|Music and Civil Rights Icon Odetta Holmes Passes Away|
|Written by Robert ID4564|
|Thursday, 04 December 2008 23:56|
Music and civil rights icon Odetta passed away December 2 as a result of multiple illnesses. Her music made history and her renditions of civil rights anthems will live on as part of her legacy. She was born Odetta Holmes in Birmingham, Ala., on Dec. 31, 1930, and released her first album, "The Tin Angel," in 1954. In her life time Odetta received a National Medal of Arts and a Living Legend Award. She died at Lenox Hill Hospital; Odetta Holmes was 77 years old.
One of the contributing illnesses that took the life of Odetta was pulmonary fibrosis (PF), an illness that relentlessly fills the lungs with scar tissue and suffocates its victims, and is one of the deadliest yet least well known diseases in the country. Despite being diagnosed with pulmonary fibrosis two years ago, a diagnosis that was essentially a death sentence, Odetta went on to perform extraordinary concerts all over the world. Her doctors were amazed at her determination to sing while battling the disease.
"We are deeply saddened at the loss of such a beloved singer and civil rights legend," said Mishka Michon, chief executive officer for the Coalition for Pulmonary Fibrosis (CPF). "We lose 40,000 people a year to this disease (as many as are lost to breast cancer), and each loss is painful. Odetta's death highlights for the nation, and for her fans, what those of us fighting pulmonary fibrosis already know - that there is a killer disease randomly striking thousands and we have no treatments. Marlon Brando, Gordon Jump and Robert Goulet's lives were among those cut down by pulmonary fibrosis - we don''t want to see these losses continue at their current pace. We can only hope that, with increased awareness and funding for research, the future will change for others."
Despite her markedly reduced lung capacity, she managed to complete entire concerts and only access her supplemental oxygen as she left the stage.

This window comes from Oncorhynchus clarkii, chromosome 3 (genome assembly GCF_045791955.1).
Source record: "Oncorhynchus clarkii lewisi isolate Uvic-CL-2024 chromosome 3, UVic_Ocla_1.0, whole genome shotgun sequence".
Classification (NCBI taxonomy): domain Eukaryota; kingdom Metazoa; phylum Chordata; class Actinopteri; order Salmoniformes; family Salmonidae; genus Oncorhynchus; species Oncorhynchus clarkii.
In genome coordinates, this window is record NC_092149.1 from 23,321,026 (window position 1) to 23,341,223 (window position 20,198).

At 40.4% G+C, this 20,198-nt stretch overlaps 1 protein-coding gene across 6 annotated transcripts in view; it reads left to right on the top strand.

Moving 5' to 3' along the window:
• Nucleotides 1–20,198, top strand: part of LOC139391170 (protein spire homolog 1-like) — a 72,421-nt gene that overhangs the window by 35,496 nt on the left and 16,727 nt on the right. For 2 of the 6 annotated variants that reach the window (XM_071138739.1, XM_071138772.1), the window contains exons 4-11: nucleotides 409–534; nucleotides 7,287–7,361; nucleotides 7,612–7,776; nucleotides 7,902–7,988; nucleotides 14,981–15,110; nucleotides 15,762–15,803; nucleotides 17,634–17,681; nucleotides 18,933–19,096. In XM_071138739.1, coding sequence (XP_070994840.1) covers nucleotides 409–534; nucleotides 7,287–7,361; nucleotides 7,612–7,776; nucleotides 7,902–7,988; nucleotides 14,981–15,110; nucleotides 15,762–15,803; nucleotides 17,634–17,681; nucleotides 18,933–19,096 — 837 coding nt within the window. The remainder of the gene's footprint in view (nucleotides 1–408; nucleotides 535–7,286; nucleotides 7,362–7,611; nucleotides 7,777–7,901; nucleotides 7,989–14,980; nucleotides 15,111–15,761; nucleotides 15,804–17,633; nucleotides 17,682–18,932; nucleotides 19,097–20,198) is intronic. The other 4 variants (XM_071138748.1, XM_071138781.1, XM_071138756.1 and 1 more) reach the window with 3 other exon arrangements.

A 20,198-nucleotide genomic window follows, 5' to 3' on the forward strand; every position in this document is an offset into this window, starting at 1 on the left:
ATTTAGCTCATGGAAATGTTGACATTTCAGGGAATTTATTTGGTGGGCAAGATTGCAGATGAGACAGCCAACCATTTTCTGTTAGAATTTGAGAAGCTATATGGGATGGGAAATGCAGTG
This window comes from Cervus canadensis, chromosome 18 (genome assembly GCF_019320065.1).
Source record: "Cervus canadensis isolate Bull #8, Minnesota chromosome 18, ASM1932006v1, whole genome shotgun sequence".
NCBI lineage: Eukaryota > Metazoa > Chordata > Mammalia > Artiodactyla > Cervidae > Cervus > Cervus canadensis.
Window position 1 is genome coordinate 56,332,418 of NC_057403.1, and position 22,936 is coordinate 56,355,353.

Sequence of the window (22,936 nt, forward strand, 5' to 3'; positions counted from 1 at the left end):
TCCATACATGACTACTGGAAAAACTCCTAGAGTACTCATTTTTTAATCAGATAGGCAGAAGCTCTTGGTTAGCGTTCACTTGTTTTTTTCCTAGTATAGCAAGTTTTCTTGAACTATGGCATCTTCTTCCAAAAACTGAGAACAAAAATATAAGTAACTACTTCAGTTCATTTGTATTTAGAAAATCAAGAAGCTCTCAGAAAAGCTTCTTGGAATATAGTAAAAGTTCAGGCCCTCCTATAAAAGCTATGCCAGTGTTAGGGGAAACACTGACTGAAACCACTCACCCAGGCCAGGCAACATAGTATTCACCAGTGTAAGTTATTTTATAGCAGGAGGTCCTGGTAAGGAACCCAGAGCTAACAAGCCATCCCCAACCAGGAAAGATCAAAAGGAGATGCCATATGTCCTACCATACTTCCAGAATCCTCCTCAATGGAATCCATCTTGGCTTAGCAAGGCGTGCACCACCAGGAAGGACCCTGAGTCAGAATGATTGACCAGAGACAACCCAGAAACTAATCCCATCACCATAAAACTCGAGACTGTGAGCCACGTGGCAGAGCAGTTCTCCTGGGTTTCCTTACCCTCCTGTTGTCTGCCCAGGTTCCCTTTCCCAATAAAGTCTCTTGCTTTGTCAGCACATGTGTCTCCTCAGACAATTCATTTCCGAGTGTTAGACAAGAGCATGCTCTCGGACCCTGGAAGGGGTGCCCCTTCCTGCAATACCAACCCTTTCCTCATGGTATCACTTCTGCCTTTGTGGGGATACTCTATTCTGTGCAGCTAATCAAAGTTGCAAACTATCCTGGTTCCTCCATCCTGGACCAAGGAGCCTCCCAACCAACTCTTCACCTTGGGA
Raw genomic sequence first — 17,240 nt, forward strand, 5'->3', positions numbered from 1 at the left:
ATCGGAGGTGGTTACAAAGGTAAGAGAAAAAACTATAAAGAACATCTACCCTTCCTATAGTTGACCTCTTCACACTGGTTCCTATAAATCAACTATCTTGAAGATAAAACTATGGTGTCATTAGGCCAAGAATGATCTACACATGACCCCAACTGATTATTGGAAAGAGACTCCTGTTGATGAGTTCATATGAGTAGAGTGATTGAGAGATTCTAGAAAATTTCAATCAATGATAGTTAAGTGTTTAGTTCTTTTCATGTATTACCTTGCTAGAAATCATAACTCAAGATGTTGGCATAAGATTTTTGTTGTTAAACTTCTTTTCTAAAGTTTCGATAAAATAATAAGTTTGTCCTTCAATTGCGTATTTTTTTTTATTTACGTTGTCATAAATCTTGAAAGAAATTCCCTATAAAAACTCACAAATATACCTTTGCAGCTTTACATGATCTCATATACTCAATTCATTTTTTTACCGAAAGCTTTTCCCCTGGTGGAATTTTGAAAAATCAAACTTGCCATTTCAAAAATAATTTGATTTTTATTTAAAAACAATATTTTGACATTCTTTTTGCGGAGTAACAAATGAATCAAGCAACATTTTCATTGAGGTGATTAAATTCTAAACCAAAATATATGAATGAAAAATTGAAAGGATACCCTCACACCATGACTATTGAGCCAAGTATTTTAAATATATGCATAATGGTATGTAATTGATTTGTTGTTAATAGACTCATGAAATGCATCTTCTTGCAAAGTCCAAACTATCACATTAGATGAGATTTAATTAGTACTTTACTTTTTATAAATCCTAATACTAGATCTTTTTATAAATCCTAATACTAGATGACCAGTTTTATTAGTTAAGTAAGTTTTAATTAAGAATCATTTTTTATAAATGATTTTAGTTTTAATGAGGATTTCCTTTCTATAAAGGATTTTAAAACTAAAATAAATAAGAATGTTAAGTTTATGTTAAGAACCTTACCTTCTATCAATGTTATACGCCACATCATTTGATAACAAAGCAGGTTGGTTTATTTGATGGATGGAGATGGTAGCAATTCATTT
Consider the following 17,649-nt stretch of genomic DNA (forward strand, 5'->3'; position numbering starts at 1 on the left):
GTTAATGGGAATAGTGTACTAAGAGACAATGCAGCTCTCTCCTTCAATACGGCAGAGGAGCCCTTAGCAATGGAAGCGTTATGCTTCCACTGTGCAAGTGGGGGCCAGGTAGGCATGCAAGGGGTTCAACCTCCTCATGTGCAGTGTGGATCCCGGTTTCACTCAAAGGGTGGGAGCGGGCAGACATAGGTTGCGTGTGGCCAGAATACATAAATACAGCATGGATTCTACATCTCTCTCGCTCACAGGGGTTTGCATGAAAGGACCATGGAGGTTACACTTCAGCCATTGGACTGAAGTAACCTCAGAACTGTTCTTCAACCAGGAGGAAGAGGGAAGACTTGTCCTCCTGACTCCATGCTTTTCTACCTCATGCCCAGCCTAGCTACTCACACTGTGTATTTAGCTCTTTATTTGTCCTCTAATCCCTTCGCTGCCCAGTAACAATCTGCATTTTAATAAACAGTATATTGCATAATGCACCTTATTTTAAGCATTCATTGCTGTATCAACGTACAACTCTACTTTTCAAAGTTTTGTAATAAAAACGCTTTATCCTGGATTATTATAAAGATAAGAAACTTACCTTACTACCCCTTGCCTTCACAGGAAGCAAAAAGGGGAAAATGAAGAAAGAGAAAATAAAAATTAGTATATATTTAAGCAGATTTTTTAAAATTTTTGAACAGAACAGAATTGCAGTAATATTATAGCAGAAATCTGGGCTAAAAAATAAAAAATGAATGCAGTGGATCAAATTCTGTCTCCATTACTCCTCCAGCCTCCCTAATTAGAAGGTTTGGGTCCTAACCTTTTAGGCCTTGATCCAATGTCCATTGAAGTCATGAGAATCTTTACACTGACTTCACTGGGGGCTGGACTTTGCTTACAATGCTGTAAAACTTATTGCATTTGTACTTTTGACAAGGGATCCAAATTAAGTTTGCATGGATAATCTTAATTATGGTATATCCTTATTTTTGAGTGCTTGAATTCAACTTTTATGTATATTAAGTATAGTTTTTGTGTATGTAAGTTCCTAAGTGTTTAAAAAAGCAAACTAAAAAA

Odetta's manager, Doug Yeager, told the CPF she was diagnosed with PF two years ago but refused to let the grim prognosis get her down. Most patients live less than three years and few are able to continue a normal life because of the extremely life limiting breathlessness and related exhaustion.
Odetta used supplemental oxygen for the two years she suffered, but somehow had the strength to perform more than 60 concerts after her diagnosis around the world - all of her performances except for one were completed without her having to use an oxygen tank, Yeager said.
"She wouldn''t use her oxygen during her concerts. Somehow, she''d go out and sing for 90 minutes without it," Yeager said. The only concert she performed with supplemental oxygen was one in Denver, Colorado, a city that sits at 5,280 feet of elevation, he said.
Odetta's last concert performance was October 26th of this year, according to Yeager. She also performed a concert October 6th, in front of 100,000 people at San Francisco's Golden Gate Park.
Pulmonary Fibrosis (PF) is a tissue debilitating lung disease that causes progressive scarring of the lungs, ultimately robbing a person of the ability to breathe. As many people die each year to PF as to breast cancer, yet most have never heard of it until they receive the devastating diagnosis. More than 128,000 suffer from the disease and incidence and prevalence has increased more than 150 percent in the last several years.
There is no FDA approved treatment for PF, no known cause and no cure. Odetta is one of 40,000 people who will die this year from Pulmonary Fibrosis (PF). The CPF has counseled thousands of patients and family members who''ve faced pulmonary fibrosis. To learn more, please visit: www.coalitionforpf.org .